Advice for Astronauts and Artists

Window to the World (NASA, International Space Station Science, 02/10)

Window to the World (NASA, International Space Station Science, 02/10)

NASA is currently accepting applications for a new class of astronauts at the Johnson Space Center in Houston, TX. Giving a glimpse into the NASA life, current astronaut Stan Love shares some advice for applicants.

Most surprising for me? How much of Love’s advice could be applied to writers.

I know. Usually when we talk about STEM (science/technology/engineering/math) careers, they’re at the opposite end of careers in the arts. STEM careers are stable, money-makers. Arts careers are an unstable crapshoot.

But Love’s description of life as an astronaut suggests that the two career paths are way more common than you’d suspect. He talks about the ups and downs of having one of the coolest jobs ever:

“It’s hands down the coolest job on or off the planet…The cherry on top is actually strapping into a rocket and blasting off to orbit around Earth (or, starting in a few years with Exploration Mission-2, the moon). You’ll float peacefully in weightlessness and gaze out the window as our amazing planet rolls by underneath you at 25 times the speed of sound.

Unfortunately, most of an astronaut’s time isn’t spent in space. It’s spent working at NASA’s Johnson Space Center in Houston, Texas…At my house, an astronaut takes the trash out to the curb every Tuesday morning.”

I don’t know much about being an astronaut, but that totally reminds me of being a writer. Writing is awesome–nothing beats being totally immersed in a story, understanding the characters and their motivation and riding along with the plot.

Center of the Milky Way Galaxy (NASA, Chandra, 11/10/09)

Center of the Milky Way Galaxy (NASA, Chandra, 11/10/09)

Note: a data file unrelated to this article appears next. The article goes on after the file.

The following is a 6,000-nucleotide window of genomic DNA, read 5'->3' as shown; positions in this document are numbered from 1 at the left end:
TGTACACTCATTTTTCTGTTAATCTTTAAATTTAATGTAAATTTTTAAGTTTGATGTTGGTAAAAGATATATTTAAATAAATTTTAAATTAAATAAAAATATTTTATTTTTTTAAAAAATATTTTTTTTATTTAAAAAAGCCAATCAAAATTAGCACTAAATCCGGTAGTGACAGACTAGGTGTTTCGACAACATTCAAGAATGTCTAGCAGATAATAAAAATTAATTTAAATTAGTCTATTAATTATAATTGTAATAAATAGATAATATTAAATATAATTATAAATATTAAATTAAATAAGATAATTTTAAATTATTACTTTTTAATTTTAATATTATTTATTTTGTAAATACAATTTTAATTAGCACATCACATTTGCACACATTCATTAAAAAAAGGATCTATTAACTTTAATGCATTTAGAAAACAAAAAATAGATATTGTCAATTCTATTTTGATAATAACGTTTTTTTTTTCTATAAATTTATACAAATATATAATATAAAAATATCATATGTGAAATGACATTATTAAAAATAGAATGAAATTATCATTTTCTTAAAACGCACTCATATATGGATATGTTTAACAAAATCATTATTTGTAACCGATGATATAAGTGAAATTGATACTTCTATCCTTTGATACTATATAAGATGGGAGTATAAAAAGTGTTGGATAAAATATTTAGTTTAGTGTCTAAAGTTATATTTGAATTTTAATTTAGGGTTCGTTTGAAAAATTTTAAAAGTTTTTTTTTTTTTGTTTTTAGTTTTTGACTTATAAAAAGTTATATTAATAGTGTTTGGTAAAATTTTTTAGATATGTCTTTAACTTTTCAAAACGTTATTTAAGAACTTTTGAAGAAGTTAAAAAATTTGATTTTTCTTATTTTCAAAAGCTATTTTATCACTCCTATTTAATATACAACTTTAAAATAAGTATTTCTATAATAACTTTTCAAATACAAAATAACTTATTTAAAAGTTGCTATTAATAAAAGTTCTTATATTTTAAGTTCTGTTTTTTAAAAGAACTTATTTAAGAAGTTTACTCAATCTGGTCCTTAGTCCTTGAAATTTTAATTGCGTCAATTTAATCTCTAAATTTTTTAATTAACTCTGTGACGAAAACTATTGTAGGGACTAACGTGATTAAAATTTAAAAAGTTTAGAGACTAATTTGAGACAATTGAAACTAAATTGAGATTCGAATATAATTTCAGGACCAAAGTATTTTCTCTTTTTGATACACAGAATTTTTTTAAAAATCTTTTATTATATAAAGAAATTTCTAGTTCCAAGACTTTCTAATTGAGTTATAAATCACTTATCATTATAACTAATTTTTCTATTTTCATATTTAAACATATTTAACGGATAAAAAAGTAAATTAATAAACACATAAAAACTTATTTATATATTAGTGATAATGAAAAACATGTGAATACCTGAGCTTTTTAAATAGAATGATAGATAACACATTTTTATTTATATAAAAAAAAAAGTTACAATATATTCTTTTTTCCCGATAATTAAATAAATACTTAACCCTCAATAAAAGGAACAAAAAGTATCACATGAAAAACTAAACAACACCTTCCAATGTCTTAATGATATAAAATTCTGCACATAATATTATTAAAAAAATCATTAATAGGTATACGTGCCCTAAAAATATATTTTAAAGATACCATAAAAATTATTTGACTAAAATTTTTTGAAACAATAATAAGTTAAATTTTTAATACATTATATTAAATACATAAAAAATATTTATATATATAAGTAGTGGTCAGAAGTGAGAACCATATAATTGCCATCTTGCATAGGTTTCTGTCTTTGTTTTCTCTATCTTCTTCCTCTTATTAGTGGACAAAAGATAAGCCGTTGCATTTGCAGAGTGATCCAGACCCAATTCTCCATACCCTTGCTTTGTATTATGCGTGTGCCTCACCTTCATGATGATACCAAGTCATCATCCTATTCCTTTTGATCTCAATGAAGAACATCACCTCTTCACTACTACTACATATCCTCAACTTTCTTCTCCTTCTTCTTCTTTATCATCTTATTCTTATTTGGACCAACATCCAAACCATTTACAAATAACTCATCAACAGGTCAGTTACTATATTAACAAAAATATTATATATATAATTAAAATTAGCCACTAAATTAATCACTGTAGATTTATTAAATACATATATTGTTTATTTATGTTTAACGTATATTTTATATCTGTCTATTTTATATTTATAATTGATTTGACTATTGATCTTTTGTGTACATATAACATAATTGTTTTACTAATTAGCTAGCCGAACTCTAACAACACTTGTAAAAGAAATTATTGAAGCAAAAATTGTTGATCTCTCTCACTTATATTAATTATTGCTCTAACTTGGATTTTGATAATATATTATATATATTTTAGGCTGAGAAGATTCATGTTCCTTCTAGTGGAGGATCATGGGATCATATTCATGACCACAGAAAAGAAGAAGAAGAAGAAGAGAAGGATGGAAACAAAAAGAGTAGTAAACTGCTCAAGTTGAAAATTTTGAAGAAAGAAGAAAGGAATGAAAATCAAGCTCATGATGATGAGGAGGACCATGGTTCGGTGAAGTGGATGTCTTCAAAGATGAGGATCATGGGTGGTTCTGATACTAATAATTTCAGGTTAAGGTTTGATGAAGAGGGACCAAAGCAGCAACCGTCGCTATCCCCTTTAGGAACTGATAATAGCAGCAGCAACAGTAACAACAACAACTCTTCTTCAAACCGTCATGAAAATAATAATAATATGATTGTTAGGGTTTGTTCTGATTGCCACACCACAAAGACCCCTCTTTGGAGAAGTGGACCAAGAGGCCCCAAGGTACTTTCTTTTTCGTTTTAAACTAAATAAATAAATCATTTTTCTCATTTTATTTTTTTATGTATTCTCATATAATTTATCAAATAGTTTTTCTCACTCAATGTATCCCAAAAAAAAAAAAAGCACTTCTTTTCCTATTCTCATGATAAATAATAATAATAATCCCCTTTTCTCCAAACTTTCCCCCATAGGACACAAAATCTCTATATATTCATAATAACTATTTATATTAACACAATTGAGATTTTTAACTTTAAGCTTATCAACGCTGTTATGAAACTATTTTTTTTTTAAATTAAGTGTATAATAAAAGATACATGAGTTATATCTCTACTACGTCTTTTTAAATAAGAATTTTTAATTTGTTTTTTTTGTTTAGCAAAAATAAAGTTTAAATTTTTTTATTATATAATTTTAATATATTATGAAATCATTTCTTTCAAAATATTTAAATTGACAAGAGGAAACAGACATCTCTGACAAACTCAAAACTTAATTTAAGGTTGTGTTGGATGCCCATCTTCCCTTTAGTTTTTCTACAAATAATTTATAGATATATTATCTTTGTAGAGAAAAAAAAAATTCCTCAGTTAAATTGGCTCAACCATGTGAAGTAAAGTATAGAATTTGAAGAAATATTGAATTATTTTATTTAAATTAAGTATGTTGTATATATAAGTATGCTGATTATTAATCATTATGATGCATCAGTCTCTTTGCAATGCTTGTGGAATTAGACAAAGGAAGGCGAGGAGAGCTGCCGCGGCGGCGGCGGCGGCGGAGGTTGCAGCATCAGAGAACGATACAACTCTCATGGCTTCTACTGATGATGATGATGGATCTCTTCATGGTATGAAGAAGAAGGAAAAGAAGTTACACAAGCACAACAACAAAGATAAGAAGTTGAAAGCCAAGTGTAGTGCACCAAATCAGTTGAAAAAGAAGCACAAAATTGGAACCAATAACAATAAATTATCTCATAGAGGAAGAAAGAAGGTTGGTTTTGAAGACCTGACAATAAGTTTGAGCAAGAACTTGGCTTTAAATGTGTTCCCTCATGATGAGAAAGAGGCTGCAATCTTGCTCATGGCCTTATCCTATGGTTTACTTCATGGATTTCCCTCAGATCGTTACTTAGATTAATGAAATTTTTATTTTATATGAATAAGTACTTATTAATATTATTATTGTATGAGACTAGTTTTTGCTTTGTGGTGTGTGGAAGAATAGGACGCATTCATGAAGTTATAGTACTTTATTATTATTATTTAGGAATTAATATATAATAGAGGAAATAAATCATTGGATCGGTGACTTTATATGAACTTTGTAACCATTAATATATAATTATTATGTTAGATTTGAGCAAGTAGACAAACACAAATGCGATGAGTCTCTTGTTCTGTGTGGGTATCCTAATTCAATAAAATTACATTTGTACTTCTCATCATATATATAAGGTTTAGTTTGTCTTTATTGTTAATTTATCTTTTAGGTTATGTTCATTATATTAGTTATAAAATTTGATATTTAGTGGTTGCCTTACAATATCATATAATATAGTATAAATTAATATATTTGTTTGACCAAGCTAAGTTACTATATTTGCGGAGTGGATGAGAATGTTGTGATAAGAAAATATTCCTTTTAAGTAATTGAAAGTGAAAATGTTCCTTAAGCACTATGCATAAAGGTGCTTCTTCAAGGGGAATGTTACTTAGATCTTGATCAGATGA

But that’s not most of writing. Sometimes it’s you, staring at your computer, writing a sentence and deleting it, or deciding that the last chapter isn’t going to work. It’s finishing a draft and going back to revise it for the fifth time. It’s querying and going on sub and getting rejected and getting bad reviews. It’s balancing your writing with your family and friends and other jobs and that laundry that somehow hasn’t learned to do itself.

Come on, you think. Anyone with a STEM background automatically gets a great job! What does someone at NASA know about rejection? Um, a lot, it turns out:

“In our last selection in 2013, we had more than 6,000 serious applicants. We hired eight of them. That’s just slightly better than one-in-a-thousand odds…I started sending in applications – and updating them regularly – in 1991. I did that seven times in all. I got an interview (an exciting milestone, since it means you’ve made the short list) in 1994. I interviewed three times before finally getting hired in 1998. I like to joke that I didn’t so much impress the Astronaut Selection Board as wear them down.”

Kind of like the querying/submission process, right? One rejection doesn’t mean you’re not a worthwhile candidate or that your career is over. It means maybe not right now. It means keep trying.

Love also talks about managing expectations with regard to the application process, rejection, and not framing your life around trying to game the system:

I met some folks who had dedicated their whole lives to becoming astronauts. They learned to fly, not because they love airplanes, but because they heard that the Astronaut Selection Board likes pilots. They learned to scuba dive, not because they love the sea, but because they heard that the board likes scuba divers. I observed folks doing these things, and then not getting selected (the likeliest outcome), and then becoming very, very bitter and disappointed people.

I didn’t want to follow their example, and I recommend that you don’t either. Instead, just do what you love doing.

I was drawing pictures of airplanes and spaceships in first grade, so when I had the chance to earn a pilot’s license, or take elective courses in aerospace engineering…or take a job as an engineer working on spacecraft optical instruments at NASA’s Jet Propulsion Laboratory, I jumped on it. And I had a blast.

Now, all of those things were also good for applying to be an astronaut, so I went ahead and included them on my applications. But because I was doing what I loved, I would have been perfectly happy where I was—even if I hadn’t been picked as an astronaut.